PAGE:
You remember the classic vampire movies. The hero repeatedly tries to take down the blood-sucking monster, but it refuses to die. It continues its devastation until, finally, the hero manages to drive a stake through its heart.
For many residents of King, Pierce and Snohomish counties, this fiction is a little too close to their nightmare of opening frighteningly high car tab bills – not ones based on the Kelley Blue Book actual value of a vehicle, but on Sound Transit’s hyper-inflated value.
The assault on taxpayers’ wallets by Sound Transit and ST3 – the light-rail extension referendum passed in November – in the form of triple taxes (property, sales and car tabs) just won’t end. Fortunately, we have two lines of defense ready.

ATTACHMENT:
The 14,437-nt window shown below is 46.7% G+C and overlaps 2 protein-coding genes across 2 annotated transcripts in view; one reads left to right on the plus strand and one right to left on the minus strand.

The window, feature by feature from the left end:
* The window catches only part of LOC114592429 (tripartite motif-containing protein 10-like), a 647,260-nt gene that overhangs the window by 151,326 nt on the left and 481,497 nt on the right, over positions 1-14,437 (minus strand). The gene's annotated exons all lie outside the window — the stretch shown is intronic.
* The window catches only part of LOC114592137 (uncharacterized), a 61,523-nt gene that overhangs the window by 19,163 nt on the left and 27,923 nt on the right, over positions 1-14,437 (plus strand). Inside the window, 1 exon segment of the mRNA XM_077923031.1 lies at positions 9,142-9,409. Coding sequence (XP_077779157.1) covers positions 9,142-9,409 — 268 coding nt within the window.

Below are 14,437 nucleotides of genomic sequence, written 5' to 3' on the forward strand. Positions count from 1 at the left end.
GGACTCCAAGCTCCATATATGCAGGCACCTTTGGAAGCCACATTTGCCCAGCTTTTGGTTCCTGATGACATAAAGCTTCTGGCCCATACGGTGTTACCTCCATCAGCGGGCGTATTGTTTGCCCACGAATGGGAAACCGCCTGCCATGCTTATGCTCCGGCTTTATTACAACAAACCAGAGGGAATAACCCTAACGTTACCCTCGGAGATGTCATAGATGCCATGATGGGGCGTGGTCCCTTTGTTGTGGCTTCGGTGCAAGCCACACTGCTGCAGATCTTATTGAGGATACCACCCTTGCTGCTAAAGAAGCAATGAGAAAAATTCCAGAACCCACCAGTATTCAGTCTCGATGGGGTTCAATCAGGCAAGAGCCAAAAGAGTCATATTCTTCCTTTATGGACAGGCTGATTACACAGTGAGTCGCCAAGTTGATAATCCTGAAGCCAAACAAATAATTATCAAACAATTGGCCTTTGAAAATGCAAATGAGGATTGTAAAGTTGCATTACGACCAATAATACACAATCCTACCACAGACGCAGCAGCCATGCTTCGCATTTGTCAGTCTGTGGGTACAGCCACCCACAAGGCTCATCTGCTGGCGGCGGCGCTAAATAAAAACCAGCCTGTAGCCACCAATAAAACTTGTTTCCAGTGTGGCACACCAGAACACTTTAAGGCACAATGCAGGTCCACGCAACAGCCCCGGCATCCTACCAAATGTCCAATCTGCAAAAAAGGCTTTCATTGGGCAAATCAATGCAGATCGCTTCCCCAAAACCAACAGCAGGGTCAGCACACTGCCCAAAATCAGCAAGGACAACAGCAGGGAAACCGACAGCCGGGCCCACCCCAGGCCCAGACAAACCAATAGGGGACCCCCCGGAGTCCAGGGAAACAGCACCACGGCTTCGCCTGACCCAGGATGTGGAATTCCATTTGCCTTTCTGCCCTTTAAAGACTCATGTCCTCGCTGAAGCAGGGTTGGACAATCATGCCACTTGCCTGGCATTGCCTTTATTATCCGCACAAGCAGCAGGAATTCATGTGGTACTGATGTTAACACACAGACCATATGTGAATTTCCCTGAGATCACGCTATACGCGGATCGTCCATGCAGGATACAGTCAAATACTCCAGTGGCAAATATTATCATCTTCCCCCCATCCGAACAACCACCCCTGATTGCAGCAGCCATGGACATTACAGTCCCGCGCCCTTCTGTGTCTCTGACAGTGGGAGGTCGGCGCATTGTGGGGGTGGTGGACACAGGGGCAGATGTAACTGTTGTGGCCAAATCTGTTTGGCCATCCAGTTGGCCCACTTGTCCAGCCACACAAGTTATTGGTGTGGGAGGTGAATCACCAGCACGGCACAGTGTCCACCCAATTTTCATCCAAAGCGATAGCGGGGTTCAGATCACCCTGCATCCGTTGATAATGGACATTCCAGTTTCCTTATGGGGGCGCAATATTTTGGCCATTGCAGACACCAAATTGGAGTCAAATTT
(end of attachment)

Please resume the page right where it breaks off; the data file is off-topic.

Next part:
For many years, when calculating tabs, the state valued every car at prices no citizen could actually hope to get for their vehicle. Taxpayers rightly resented a Motor Vehicle Excise Tax (MVET) formula based on the Manufacturer’s Suggested Retail Price (MSRP) that no car buyer ever pays.
Citizens thought they had vanquished this tax-sucking MVET formula by initiative in 1999 when they limited the MVET to $30, but the beast would not die. The courts invalidated the initiative.
Taxpayers rose up again with a 2002 initiative, again enacting $30 car tabs and again repealing the unfair MVET schedule. The courts upheld the second initiative and taxpayers rejoiced.
However, as with all great horror flicks, the villain was not done yet. The old MVET schedule lived on through old bonds, and in 2015, Sound Transit authored legislation that cunningly resurrected the repealed MVET formula.
They slipped the schedule into legislation
Sen. Dino Rossi, R-Sammamish, represents the 45th Legislation District. Sen. Steve O’Ban, R-University Place, represents the 28th Legislative District. For more information, visit www.majoritycoalitioncaucus.org.